Book Review: The Search For Dixie Lee

Title: The Search for Dixie Lee by Sharolyn L. Sievert
Publisher: Createspace Independent Publishing Platform
Pages: 116 pages
Format: Paperback
Genre: Adoption search

Synopsis: Sharon Bette Koepp had been raised by strict, religious parents. Arnold Koepp was an elder in the church; Mamie was the organist and choir director. Life revolved around not doing anything that would make the neighbors talk. Who was to know that during the Search for Dixie Lee, Sharon would find a family that had everyone talking? The Search for Dixie Lee is a true story; taken not from the front page headlines, but from scraps of paper, family stories, old letters, and of course, the court records. It could be the story of anyone, your own mother or father, perhaps even yourself.

(31) Review: Written for her mother Sharolyn Sievert researches the past to find her mothers birth family.  What she finds is a story of a birth mother trying to keep her family together, and a system that was more interested in taking it apart than helping them stay together.  Sharon (Dixie Lee) and her sister were placed in an orphanage by the court system stating that they were the youngest and therefore the most likely to find a new home.  Sharon's birth mother didn't want to lose her children but with 6 young children a missing husband and no money it was easier to give in than to fight.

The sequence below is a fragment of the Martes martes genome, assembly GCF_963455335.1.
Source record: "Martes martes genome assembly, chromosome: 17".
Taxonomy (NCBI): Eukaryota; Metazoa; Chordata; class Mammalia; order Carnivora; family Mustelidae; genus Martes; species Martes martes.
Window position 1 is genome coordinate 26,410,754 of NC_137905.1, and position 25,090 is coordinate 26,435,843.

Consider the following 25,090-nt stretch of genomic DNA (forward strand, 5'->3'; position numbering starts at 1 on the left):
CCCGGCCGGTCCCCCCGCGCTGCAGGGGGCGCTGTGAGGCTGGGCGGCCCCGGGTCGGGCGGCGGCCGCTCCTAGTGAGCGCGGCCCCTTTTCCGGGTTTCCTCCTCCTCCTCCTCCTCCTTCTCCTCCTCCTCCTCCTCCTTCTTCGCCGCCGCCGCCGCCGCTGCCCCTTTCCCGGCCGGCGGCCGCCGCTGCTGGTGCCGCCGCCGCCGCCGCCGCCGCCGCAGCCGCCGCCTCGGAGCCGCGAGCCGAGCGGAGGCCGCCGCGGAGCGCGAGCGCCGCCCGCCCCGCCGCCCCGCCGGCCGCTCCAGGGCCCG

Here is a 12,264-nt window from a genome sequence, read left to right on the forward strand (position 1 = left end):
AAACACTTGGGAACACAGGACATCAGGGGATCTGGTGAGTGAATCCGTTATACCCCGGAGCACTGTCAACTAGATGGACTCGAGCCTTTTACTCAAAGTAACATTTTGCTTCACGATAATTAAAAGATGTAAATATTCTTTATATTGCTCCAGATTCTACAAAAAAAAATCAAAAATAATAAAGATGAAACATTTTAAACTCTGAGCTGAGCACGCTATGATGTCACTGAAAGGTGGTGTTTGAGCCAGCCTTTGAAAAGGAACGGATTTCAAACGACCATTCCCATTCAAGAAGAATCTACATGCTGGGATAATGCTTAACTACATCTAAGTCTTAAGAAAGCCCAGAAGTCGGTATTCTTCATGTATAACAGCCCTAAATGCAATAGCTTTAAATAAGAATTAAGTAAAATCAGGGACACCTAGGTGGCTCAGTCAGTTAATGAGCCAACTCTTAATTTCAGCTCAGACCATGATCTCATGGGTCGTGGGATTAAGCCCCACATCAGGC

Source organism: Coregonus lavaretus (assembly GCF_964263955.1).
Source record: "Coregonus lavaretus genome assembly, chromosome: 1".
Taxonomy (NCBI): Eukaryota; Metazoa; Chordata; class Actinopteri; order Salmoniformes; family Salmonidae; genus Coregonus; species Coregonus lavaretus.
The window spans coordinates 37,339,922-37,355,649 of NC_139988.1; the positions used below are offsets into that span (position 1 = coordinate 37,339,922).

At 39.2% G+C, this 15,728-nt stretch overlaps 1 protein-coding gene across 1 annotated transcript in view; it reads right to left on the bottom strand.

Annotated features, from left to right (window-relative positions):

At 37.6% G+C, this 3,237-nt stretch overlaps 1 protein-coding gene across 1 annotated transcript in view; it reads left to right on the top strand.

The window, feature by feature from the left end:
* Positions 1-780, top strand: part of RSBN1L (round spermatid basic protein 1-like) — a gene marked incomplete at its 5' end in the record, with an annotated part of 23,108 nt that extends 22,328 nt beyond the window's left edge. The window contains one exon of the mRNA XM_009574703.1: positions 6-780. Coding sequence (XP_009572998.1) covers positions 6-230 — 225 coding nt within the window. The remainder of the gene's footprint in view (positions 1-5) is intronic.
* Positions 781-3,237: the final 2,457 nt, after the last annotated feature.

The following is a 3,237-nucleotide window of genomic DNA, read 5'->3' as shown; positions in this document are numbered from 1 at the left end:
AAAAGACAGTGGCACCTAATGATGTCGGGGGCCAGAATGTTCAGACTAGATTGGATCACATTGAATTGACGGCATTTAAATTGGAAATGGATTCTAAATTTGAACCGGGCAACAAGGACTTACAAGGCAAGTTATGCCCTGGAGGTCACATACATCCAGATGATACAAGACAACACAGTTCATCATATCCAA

Sharon's adoption wasn't ideal, her parents cared for her but were strict, religious and not very warm and loving.  When she was older, like most adoptee's Sharon searched for her past and in doing so uncovered some shady dealings within the courts, and a whole posse of siblings that she had longed for as she grew up an only child.

Sharing court documents and old family photos this book takes you on a journey that was Sharon's life. In the end she discovers her siblings and her family, most of who remember her and had lost hope of ever reconnecting.  While a little faith based and preachy in places for me it is an interesting story of searching for your roots and discovering family.  Unfortunately it doesn't paint a very nice picture of adoption but unfortunately there were many such stories as this from that era, luckily adoption has since changed.